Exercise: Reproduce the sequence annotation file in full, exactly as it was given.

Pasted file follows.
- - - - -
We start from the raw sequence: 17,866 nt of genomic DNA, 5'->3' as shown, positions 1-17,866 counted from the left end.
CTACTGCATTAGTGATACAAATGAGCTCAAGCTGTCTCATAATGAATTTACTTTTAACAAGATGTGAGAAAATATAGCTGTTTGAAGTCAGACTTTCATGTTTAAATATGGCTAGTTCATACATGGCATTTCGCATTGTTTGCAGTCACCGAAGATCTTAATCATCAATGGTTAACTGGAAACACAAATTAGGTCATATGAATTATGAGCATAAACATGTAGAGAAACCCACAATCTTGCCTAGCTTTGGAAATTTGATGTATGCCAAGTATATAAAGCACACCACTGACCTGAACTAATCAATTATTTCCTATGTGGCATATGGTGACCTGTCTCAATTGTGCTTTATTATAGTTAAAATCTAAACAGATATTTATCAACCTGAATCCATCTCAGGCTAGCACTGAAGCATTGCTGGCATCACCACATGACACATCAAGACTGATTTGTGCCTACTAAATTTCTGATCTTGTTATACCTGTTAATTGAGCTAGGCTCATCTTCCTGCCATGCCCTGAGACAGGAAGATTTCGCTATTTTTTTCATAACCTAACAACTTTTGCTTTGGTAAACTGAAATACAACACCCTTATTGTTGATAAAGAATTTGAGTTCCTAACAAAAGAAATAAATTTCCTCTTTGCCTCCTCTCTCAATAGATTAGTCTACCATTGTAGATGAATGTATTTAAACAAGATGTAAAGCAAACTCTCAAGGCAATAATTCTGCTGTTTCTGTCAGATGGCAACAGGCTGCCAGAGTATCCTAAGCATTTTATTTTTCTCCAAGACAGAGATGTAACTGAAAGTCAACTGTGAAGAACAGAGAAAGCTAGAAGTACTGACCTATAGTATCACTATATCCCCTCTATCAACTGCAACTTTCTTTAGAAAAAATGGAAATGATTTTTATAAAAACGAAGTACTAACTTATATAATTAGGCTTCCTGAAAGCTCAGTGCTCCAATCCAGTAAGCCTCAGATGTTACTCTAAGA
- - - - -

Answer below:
We start from the raw sequence: 17,866 nt of genomic DNA, 5'->3' as shown, positions 1-17,866 counted from the left end.
CTACTGCATTAGTGATACAAATGAGCTCAAGCTGTCTCATAATGAATTTACTTTTAACAAGATGTGAGAAAATATAGCTGTTTGAAGTCAGACTTTCATGTTTAAATATGGCTAGTTCATACATGGCATTTCGCATTGTTTGCAGTCACCGAAGATCTTAATCATCAATGGTTAACTGGAAACACAAATTAGGTCATATGAATTATGAGCATAAACATGTAGAGAAACCCACAATCTTGCCTAGCTTTGGAAATTTGATGTATGCCAAGTATATAAAGCACACCACTGACCTGAACTAATCAATTATTTCCTATGTGGCATATGGTGACCTGTCTCAATTGTGCTTTATTATAGTTAAAATCTAAACAGATATTTATCAACCTGAATCCATCTCAGGCTAGCACTGAAGCATTGCTGGCATCACCACATGACACATCAAGACTGATTTGTGCCTACTAAATTTCTGATCTTGTTATACCTGTTAATTGAGCTAGGCTCATCTTCCTGCCATGCCCTGAGACAGGAAGATTTCGCTATTTTTTTCATAACCTAACAACTTTTGCTTTGGTAAACTGAAATACAACACCCTTATTGTTGATAAAGAATTTGAGTTCCTAACAAAAGAAATAAATTTCCTCTTTGCCTCCTCTCTCAATAGATTAGTCTACCATTGTAGATGAATGTATTTAAACAAGATGTAAAGCAAACTCTCAAGGCAATAATTCTGCTGTTTCTGTCAGATGGCAACAGGCTGCCAGAGTATCCTAAGCATTTTATTTTTCTCCAAGACAGAGATGTAACTGAAAGTCAACTGTGAAGAACAGAGAAAGCTAGAAGTACTGACCTATAGTATCACTATATCCCCTCTATCAACTGCAACTTTCTTTAGAAAAAATGGAAATGATTTTTATAAAAACGAAGTACTAACTTATATAATTAGGCTTCCTGAAAGCTCAGTGCTCCAATCCAGTAAGCCTCAGATGTTACTCTAAGA